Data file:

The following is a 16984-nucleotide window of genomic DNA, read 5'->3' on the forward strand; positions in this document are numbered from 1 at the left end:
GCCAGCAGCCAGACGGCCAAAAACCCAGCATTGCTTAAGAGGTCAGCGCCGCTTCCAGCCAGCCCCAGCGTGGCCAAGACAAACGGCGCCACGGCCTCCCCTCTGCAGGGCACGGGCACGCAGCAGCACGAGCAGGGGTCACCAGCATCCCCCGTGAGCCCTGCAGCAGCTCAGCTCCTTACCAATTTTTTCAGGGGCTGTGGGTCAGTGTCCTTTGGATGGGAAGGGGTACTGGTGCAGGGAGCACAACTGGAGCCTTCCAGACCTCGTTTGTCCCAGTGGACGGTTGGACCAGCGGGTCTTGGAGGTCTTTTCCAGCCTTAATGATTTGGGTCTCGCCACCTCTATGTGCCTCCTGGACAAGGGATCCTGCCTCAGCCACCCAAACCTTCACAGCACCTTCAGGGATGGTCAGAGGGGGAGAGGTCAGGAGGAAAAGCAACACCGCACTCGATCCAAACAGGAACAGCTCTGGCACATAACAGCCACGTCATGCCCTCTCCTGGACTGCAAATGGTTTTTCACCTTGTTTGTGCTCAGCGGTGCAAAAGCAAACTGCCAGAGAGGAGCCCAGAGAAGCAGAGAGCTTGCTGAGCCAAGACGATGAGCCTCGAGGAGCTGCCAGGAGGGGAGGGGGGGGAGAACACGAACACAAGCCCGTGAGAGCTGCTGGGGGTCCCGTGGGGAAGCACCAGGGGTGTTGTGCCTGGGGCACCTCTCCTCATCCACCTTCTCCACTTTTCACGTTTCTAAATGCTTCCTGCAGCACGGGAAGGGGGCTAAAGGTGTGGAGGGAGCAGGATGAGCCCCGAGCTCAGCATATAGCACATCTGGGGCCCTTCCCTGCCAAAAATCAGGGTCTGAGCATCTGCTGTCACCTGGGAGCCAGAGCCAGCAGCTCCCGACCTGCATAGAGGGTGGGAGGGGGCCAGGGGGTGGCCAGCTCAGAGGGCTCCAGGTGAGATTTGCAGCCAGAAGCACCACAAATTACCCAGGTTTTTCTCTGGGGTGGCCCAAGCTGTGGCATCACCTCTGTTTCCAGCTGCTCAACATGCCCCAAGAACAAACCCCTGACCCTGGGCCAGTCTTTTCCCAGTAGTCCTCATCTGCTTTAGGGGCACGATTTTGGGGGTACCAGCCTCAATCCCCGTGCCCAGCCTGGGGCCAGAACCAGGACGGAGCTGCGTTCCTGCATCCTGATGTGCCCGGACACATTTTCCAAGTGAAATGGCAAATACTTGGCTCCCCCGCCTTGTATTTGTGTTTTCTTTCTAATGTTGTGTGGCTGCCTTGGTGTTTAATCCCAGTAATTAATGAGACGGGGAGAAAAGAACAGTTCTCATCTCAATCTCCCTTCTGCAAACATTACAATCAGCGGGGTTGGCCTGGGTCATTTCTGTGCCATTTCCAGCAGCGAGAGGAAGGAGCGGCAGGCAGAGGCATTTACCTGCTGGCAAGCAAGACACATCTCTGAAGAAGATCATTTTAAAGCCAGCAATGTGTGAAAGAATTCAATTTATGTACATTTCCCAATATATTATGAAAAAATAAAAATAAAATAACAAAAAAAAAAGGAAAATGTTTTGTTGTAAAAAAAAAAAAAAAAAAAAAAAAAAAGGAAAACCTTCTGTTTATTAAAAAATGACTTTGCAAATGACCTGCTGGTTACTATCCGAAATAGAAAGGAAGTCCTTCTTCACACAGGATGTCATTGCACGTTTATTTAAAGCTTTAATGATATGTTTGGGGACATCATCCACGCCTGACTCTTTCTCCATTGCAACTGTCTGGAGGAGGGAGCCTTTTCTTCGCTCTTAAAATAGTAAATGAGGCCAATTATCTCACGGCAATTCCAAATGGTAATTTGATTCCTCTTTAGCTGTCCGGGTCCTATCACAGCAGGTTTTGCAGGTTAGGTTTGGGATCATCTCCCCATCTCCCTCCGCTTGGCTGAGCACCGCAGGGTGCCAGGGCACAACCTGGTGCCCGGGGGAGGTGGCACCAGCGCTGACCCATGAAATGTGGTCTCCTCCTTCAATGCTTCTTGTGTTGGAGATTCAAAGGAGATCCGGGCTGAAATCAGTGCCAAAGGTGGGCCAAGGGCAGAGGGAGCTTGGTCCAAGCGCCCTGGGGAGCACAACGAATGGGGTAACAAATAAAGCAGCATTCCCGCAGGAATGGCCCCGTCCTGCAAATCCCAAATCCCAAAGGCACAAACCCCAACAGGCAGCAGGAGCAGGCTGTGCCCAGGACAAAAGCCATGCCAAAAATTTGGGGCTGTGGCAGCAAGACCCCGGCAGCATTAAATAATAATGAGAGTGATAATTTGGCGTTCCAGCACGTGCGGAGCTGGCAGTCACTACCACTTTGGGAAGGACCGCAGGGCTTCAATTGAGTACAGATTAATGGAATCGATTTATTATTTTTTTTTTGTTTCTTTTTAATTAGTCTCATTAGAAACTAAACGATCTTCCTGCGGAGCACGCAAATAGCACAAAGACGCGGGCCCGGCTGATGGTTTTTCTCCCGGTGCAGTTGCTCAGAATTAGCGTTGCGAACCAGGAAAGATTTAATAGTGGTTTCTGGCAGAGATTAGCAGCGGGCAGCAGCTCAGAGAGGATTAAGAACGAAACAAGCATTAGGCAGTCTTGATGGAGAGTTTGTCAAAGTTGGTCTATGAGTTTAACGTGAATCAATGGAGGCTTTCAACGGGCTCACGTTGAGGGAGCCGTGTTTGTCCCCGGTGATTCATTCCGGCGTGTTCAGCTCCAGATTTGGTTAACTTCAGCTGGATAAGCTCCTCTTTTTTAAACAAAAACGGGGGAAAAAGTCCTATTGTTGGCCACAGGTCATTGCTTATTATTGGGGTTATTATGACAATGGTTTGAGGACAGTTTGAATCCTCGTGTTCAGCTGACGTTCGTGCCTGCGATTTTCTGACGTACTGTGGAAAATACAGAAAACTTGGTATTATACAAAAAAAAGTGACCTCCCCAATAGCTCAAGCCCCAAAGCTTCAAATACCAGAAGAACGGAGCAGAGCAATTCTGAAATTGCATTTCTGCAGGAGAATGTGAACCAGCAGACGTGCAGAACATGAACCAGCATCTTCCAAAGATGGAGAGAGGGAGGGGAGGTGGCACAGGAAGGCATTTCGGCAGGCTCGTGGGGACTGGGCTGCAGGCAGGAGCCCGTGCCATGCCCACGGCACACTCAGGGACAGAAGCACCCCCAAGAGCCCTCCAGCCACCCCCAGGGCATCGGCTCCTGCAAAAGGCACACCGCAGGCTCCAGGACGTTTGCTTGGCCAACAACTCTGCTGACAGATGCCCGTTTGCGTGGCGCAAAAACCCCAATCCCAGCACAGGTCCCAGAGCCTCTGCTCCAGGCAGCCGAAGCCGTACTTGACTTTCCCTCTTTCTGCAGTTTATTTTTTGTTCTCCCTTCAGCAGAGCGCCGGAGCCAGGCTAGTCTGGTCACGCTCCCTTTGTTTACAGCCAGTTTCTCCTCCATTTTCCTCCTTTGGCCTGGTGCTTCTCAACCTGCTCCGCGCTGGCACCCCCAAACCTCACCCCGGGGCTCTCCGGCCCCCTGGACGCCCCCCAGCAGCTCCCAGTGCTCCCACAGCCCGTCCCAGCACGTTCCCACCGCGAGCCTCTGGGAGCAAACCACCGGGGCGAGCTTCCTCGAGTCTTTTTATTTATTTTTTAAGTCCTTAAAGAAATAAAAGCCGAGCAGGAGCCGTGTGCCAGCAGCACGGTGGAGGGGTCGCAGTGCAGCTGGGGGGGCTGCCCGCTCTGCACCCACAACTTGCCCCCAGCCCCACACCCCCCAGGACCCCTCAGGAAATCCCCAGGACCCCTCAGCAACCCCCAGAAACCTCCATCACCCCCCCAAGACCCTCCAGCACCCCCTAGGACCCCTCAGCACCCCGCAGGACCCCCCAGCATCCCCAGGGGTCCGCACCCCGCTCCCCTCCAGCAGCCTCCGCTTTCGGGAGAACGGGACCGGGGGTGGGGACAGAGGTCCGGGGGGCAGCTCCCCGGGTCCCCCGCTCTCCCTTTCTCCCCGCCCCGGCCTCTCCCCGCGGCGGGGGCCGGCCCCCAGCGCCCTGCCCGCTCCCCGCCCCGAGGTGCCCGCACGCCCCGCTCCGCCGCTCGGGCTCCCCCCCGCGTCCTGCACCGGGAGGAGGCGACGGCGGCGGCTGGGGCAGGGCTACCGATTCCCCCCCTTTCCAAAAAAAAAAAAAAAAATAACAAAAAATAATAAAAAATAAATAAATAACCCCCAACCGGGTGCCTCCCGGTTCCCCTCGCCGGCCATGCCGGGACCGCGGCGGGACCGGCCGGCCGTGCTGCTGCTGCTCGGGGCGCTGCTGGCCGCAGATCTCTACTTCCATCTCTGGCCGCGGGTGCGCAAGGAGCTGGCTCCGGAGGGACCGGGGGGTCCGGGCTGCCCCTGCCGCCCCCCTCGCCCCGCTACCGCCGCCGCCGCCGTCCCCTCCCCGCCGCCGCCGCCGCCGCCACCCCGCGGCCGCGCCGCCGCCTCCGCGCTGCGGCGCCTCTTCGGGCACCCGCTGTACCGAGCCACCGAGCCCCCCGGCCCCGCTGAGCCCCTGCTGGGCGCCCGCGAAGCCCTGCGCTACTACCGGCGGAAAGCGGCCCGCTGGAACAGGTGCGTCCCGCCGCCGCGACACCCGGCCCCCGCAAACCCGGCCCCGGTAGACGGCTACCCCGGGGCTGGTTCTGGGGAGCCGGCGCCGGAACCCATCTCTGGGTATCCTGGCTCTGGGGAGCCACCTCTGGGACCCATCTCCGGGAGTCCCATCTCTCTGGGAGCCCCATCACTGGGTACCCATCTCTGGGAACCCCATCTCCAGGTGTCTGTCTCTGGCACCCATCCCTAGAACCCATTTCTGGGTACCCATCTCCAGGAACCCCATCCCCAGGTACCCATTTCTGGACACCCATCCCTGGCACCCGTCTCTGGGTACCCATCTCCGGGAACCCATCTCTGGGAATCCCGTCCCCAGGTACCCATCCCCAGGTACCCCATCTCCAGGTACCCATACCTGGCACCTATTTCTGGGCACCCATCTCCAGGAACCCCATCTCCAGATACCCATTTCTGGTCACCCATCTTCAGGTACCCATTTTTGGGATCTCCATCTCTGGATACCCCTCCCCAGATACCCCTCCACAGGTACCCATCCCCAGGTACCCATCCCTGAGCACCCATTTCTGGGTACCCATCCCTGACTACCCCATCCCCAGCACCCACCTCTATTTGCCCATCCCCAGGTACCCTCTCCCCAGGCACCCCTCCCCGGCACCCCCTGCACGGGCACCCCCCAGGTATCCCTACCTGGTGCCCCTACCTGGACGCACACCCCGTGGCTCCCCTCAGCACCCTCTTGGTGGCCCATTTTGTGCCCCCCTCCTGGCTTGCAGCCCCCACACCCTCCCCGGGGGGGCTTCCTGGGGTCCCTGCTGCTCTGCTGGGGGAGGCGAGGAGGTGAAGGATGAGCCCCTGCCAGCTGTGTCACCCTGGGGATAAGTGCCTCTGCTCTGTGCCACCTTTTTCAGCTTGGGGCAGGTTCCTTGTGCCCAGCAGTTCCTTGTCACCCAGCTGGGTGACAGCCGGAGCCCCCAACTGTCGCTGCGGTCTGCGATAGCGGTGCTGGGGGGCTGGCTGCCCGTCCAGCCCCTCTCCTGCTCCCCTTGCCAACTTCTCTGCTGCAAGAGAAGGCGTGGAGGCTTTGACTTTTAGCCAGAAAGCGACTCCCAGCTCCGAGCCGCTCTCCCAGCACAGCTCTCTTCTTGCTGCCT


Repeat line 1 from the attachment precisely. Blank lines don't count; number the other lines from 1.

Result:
The following is a 16984-nucleotide window of genomic DNA, read 5'->3' on the forward strand; positions in this document are numbered from 1 at the left end: